Guess who's coming to dinner (or the last supper). Alma Leiva. February 2019. Elsewhere Museum, greensboro, NC. Video documentation of curated dinner in collaboration with Jennida Chase and Hassan Pitts. 9 min 2 secs. Inkjet prints, embroidery, and poetry on museum collection fabric; ongoing collection of stories. 264” x 138” in. Live music performance in collaboration with Joshua Marquez.
QR code detail.
Interactive Greensboro, NC. Map image.2019.
Guess who’s coming to dinner (or the last supper) is a research-based interdisciplinary project that includes interactive, performance, and sensory elements. Inspired by Leiva’s grandmother who worked in a Florida tomato field in the 1980’s, this project is a response to the rising deportations of food industry workers in North Carolina. The project activates Elsewhere’s dining space through a tablecloth, web platform, poetry, a dinner event, and experimental sound performance. Guess Who encourages awareness about migration and labor through personal stories, pertinent statistics, and poetry that humanize this vulnerable demographic.
Through public engagement, Leiva facilitates a platform to bring this difficult conversation to the “table:” A concept she recalls in the title after Stanley Kramer’s 1967 film. Also recalling the table in Leonardo Da Vinci’s Last Supper painting, the project includes a hand-made tablecloth that pairs traditional “women crafts,” or the embroidery using inherited thread, with QR code technology. In the center, a printed, embroidered Greensboro map that resembles a living organism offers interactivity that takes participants to relevant information. On both ends, the tablecloth presents a split North Carolina state map with a poem by Leiva (translated by Walter Krochmal), dedicated to the workers in Spanish and English. In collaboration with local immigrant organization FaithAction, Leiva expands the conversation beyond the event’s inauguration by incorporating an expanding web platform that continuously features regional migrant workers’ personal stories.
In order to encourage engagement and critical thought, the artist served dishes during her opening exhibition using locally grown produce in collaboration with local artist Jennida Chase and videographer Hassan Pitts. The resulting food stains on the tablecloth become a growing archive of use. To add another layer, a responsive live experimental sound performance by composer Joshua Marquez played throughout the project’s inauguration. As a take-away memento, the artist handed custom printed napkins to the public.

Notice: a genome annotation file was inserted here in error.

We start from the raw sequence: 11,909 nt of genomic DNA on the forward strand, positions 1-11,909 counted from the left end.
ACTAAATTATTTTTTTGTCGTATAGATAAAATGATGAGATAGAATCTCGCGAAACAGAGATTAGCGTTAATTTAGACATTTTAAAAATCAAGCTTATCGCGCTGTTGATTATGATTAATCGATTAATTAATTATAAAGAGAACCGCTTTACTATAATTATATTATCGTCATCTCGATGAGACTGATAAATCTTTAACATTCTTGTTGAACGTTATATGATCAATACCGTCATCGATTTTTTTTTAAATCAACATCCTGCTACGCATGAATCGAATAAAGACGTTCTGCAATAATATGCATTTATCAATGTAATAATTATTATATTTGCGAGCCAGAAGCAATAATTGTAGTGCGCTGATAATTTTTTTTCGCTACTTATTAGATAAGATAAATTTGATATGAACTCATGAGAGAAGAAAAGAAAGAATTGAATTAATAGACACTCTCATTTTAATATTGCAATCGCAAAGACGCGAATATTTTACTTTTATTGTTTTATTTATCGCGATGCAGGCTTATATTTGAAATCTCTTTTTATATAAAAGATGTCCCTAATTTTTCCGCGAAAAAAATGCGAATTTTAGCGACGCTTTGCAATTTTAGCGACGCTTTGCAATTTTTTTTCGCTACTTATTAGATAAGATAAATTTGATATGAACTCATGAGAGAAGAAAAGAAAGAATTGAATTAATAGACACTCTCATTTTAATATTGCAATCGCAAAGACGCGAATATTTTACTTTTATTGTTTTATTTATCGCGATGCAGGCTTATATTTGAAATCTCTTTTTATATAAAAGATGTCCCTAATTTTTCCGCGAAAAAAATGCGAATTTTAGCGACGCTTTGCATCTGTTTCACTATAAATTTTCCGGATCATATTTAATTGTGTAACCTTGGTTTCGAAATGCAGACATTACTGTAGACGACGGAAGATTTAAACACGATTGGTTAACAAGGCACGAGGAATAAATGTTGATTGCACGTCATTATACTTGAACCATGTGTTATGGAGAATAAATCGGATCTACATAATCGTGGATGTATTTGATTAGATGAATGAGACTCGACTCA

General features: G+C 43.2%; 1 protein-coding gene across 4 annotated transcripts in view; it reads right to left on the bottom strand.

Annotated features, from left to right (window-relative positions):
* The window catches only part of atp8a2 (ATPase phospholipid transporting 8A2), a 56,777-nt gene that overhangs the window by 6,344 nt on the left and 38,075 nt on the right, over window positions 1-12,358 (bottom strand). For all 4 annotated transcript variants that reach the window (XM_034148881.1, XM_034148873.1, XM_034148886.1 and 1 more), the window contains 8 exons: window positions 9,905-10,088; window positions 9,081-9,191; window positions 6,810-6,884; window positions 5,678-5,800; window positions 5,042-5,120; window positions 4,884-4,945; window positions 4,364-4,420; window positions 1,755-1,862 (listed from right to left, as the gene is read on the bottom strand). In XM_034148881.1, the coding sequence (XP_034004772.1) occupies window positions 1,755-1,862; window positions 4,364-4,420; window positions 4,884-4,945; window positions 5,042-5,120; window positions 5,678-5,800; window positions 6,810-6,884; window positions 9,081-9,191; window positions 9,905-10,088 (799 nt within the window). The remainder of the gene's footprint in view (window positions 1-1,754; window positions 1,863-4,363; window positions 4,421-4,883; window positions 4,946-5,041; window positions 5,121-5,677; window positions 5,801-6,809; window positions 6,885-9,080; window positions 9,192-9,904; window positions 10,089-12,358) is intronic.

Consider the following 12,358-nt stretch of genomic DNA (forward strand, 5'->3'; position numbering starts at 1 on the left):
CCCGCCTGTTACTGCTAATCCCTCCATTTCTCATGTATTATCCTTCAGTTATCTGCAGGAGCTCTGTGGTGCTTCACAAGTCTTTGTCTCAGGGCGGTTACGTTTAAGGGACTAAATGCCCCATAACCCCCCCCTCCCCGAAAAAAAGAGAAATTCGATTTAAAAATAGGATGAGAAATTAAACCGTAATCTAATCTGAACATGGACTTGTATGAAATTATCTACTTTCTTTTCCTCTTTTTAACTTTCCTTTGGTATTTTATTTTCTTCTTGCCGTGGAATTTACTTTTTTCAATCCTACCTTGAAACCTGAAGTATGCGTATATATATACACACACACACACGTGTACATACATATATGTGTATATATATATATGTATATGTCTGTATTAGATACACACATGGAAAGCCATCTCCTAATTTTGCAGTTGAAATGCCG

"Amid the clinking of glasses and low hum of diners’ chatter, a waiter carries a salad bowl through a restaurant. This is not just a bowl of greens—these spinach leaves and romaine hearts represent a vast network of labor: from farmers planting the seeds and farmworkers harvesting the greens, to drivers trucking them across state lines, and kitchen staff washing them, and many layers in between.
Immigrants are deeply involved in this complex journey from seed to plate. They are an essential link in the chain of our food system, and are an indelible part of rural America, contributing to the economic and cultural fabric of these communities. It’s hard to picture our food system without them."
-Jessica Kurn, Immigration and the food system, www.farmaid.org
"America is now at war with the immigrant hands that feed us. Communities and states across the country are enacting a patchwork of highly restrictive laws that will only drive undocumented immigrants further underground and make them even more exploitable by the businesses that employ them and the criminals who prey on them. Immigrant women face the additional danger of sexual assault and rape, crimes they often are afraid to report to police because it could lead to deportation.
Not only is this war costing taxpayers many billions, it is eroding wage and workplace protections for U.S. workers as well, especially for low-skilled workers, as businesses find they can exploit immigrant labor with virtual impunity.
U.S. immigration policy has not kept pace with these challenges. Border security has been greatly enhanced. But the reality is that about 11 million people are now living and working in the U.S. without documentation. Millions of them are raising U.S.-born children. Deporting all of these immigrants, according to one recent study, would leave a $2.6 trillion hole in the U.S. economy over the next decade. That does not include the billions of dollars that would be required to enforce such a policy. And it does not take into account the massive human rights violations that would inevitably occur.
'...The migrants have no lobby. Only an enlightened, aroused and perhaps angered public opinion can do anything about the migrants... They do not have the strength to influence legislation.'
'...Congress must address this crisis in a comprehensive way — a way that recognizes the contributions of these immigrants to our country and our fundamental values of fairness and dignity.' "
Southern Poverty Law center